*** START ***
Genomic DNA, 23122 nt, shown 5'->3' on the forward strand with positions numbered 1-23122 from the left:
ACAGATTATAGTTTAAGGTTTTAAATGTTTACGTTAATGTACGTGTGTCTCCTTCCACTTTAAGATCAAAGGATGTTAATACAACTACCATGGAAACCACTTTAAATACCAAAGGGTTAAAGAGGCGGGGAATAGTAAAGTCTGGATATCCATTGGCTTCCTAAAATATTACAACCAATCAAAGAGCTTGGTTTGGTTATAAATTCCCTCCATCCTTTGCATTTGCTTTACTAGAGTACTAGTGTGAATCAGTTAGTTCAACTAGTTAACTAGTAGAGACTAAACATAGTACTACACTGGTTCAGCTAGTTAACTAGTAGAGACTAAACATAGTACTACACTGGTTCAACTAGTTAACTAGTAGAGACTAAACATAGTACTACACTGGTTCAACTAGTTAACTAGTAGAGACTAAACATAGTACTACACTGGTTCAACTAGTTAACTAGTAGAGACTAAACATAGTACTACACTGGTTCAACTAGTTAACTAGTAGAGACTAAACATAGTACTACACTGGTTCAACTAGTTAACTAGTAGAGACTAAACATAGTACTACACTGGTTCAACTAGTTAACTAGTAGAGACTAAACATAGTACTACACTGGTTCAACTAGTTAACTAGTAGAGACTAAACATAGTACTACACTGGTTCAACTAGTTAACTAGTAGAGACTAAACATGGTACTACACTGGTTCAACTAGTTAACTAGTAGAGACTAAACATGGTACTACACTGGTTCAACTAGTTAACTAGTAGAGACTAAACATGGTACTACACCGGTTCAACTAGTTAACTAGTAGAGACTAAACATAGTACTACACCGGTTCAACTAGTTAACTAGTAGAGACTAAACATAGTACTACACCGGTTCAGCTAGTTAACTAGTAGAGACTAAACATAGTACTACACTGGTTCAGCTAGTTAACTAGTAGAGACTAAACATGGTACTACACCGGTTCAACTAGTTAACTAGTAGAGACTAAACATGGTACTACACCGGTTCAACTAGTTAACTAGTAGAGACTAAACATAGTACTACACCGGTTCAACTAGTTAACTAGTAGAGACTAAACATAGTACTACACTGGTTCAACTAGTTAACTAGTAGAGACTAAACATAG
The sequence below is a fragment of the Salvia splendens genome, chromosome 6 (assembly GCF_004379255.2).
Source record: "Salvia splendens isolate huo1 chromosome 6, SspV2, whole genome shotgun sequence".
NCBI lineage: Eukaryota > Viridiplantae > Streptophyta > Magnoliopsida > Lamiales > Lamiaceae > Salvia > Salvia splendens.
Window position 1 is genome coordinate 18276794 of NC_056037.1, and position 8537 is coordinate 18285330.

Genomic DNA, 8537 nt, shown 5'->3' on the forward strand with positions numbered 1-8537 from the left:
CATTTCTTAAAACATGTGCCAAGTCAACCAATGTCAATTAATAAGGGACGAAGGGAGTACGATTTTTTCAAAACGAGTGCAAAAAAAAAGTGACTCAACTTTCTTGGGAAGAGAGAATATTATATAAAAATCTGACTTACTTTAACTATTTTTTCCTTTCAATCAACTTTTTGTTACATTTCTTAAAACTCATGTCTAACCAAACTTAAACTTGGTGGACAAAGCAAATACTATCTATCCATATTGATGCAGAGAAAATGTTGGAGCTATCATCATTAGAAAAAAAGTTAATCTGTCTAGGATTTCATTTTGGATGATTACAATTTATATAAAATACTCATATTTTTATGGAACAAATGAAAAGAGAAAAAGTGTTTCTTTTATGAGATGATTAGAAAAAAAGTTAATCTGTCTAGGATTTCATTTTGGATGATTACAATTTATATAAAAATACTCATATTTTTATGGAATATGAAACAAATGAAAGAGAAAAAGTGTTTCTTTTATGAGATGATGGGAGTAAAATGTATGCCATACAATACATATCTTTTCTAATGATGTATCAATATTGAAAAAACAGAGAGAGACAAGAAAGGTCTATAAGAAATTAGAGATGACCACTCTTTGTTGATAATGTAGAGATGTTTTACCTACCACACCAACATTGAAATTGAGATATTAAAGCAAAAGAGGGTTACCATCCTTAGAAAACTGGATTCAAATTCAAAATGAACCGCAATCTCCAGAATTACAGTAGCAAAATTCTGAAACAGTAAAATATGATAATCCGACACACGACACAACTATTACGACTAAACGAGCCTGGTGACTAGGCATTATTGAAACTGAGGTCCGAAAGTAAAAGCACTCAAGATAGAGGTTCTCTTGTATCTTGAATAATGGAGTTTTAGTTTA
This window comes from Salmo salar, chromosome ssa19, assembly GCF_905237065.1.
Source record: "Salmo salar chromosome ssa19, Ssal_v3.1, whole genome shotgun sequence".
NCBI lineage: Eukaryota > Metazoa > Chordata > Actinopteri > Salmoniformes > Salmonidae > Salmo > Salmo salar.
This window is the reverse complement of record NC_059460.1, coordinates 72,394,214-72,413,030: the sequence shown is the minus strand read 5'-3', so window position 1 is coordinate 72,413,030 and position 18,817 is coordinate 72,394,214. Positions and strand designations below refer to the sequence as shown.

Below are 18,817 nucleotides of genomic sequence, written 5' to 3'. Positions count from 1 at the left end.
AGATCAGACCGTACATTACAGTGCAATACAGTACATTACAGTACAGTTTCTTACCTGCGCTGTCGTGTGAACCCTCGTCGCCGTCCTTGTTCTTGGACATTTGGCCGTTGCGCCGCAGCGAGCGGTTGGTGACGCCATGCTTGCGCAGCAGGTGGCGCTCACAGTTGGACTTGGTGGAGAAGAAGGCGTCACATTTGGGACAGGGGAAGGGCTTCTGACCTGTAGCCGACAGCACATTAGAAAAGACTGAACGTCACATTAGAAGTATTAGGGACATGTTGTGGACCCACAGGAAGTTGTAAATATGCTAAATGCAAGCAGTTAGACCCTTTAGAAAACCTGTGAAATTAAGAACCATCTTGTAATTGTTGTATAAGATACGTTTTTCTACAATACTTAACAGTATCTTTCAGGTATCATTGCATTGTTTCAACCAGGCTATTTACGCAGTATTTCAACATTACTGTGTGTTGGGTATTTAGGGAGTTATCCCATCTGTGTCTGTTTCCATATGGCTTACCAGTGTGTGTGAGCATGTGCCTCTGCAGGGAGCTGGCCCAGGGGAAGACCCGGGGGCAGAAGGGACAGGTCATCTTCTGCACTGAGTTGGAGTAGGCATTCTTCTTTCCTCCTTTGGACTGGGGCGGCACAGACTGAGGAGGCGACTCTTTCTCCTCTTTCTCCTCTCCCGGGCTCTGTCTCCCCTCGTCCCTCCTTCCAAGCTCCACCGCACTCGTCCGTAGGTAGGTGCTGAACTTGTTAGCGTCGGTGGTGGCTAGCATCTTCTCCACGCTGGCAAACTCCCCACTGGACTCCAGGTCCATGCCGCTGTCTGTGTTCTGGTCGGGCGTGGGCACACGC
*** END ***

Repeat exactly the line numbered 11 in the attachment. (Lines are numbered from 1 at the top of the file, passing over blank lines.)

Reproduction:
NCBI lineage: Eukaryota > Metazoa > Chordata > Actinopteri > Salmoniformes > Salmonidae > Salmo > Salmo salar.